The most frequently identified HPV genotypes in the participants with lesions were HPV16 (12.55%), HPV6 (9.22%), HPV11 (8.82%), HPV62 (8.67%), HPV58 (8.36%), HPV52 (8.19%) and HPV51 (8.01%). By comparing the groups with and without lesions, HPV11 (8.82% versus 1.09% without lesions; p < 0.001) and HPV6 (9.22% versus 5.36%; p = 0.051) were significantly higher in the group with lesions. There was no difference in the prevalence of specific HPV types according to sex (data not shown).
When we stratified the multivariate analysis by sex, HPV infection was associated with EGL only in the women [PR 1.74 (95% CI: 1.03–2.96)]. However, HPV lost significance after incorporating STIs into the model, and no interaction was observed between HPV and STI. Alcohol consumption was independently associated with the presence of lesions in the women [PR 1.91 (95% CI: 1.09–3.33)]. HPV was not associated with lesions in men, and those with STI were 3.13 times (95% CI: 1.57–6.24) more likely to have genital lesions than non-exposed subjects (Table 2).
We studied a large Brazilian young adult population aged 16 to 25 years and found that the prevalence of external genital lesions was 4.08%. This is the first nationwide study to assess the prevalence of EGL and its differences by sex in all five Brazilian geographical regions. In our study, the prevalence of lesions was higher in men (5.72%) than women (2.31%) and was associated with HPV infection only when STIs were not considered. The viruses commonly associated with lesions, HPV6 and HPV11,  were also most frequently associated with EGL in this study.
The prevalence rates found are high, similar to that reported in Mexico (5.10%), Hungary (4.03%) and the USA (4.10%), and much higher than that in most countries, such as Italy (0.05%), Canada (1.10%)  and Vietnam (0.20%); the peak incidence in the young population occurred between the ages of 18 and 29 years [1, 23].
Data regarding the prevalence of genital lesions in men from low/middle income countries are scarce [1, 24,25,26]. These studies used different epidemiological and analytical methodologies, which could explain the differences in prevalence: 5.25% in Peru , 1.22% in India  and 1.99% in Mexico . The incidence reported in Mexico was 42%, and that in Brazil was 31.9% over a period of four years . The higher prevalence of genital lesions in men could be explained by the higher frequency of STIs in this population . A previous study performed in the women from a region on the North of Brazil associated HPV with other STIs, suggesting that individuals with HPV infection are at an increased risk of having another STI . Similar results have already been reported in Seoul, Korea and Trieste, Italy [28, 29]. Additionally, STIs other than HPV or HPV co-infection, could also lead to EGL. The self-reported STIs by the participants could also include some HPV lesions, leading to a higher association with EGL.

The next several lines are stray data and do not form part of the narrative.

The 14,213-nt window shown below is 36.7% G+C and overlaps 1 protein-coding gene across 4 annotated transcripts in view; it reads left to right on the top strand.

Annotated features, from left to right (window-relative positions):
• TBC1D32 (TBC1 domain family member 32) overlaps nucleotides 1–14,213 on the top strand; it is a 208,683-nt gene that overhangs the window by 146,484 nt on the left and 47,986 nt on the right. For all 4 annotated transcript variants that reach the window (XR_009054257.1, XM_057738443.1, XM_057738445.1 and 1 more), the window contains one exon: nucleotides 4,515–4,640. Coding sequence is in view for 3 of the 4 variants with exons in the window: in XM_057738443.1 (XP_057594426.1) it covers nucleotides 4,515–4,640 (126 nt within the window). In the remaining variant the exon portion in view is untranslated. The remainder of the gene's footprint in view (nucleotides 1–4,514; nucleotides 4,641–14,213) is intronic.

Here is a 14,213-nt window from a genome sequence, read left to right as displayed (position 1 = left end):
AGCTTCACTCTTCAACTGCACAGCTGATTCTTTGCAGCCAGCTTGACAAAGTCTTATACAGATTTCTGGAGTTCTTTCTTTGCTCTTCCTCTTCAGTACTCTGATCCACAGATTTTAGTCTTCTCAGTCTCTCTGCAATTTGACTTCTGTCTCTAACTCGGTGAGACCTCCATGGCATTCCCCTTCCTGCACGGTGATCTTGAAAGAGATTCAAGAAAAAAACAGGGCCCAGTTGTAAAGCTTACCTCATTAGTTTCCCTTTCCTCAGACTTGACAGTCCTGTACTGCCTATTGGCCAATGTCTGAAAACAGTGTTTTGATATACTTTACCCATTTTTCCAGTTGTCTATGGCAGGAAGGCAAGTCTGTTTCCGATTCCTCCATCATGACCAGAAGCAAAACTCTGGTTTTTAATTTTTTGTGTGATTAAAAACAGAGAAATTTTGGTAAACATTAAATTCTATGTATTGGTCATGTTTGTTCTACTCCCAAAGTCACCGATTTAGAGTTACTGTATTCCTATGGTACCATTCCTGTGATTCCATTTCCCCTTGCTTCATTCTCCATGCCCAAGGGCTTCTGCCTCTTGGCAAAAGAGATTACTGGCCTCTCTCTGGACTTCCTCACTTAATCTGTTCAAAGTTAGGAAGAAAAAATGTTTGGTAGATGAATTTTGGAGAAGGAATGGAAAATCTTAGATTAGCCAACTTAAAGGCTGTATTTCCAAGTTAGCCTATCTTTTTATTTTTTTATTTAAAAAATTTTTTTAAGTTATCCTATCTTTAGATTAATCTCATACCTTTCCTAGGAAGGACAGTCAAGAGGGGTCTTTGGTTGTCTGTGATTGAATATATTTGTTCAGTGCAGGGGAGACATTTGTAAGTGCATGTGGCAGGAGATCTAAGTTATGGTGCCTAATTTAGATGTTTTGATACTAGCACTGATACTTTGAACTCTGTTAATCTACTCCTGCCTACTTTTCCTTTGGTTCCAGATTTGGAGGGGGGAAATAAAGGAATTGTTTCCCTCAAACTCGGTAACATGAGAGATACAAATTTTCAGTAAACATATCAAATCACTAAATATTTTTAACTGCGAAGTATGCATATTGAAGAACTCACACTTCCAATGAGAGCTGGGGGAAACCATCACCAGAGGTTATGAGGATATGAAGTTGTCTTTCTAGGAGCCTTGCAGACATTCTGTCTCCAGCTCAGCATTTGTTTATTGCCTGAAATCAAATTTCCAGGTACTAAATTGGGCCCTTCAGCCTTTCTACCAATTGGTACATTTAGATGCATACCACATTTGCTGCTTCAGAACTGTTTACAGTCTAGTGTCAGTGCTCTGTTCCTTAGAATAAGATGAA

We found a statistically significant association between alcohol consumption and the presence of EGL. An association between alcohol and HPV prevalence has been previously reported. Alcohol intake was associated with a higher positivity of HPV infection and HR-HPV types in men . In women, alcohol intake was associated with a higher HPV viral load, a higher risk of cervical intraepithelial neoplasia grade 1 (CIN1), and HPV infection in female sex workers [31, 32]. The increase in genital lesions associated with alcohol could be due to an increase in the presence of HPV infection or a greater susceptibility to the development of EGL.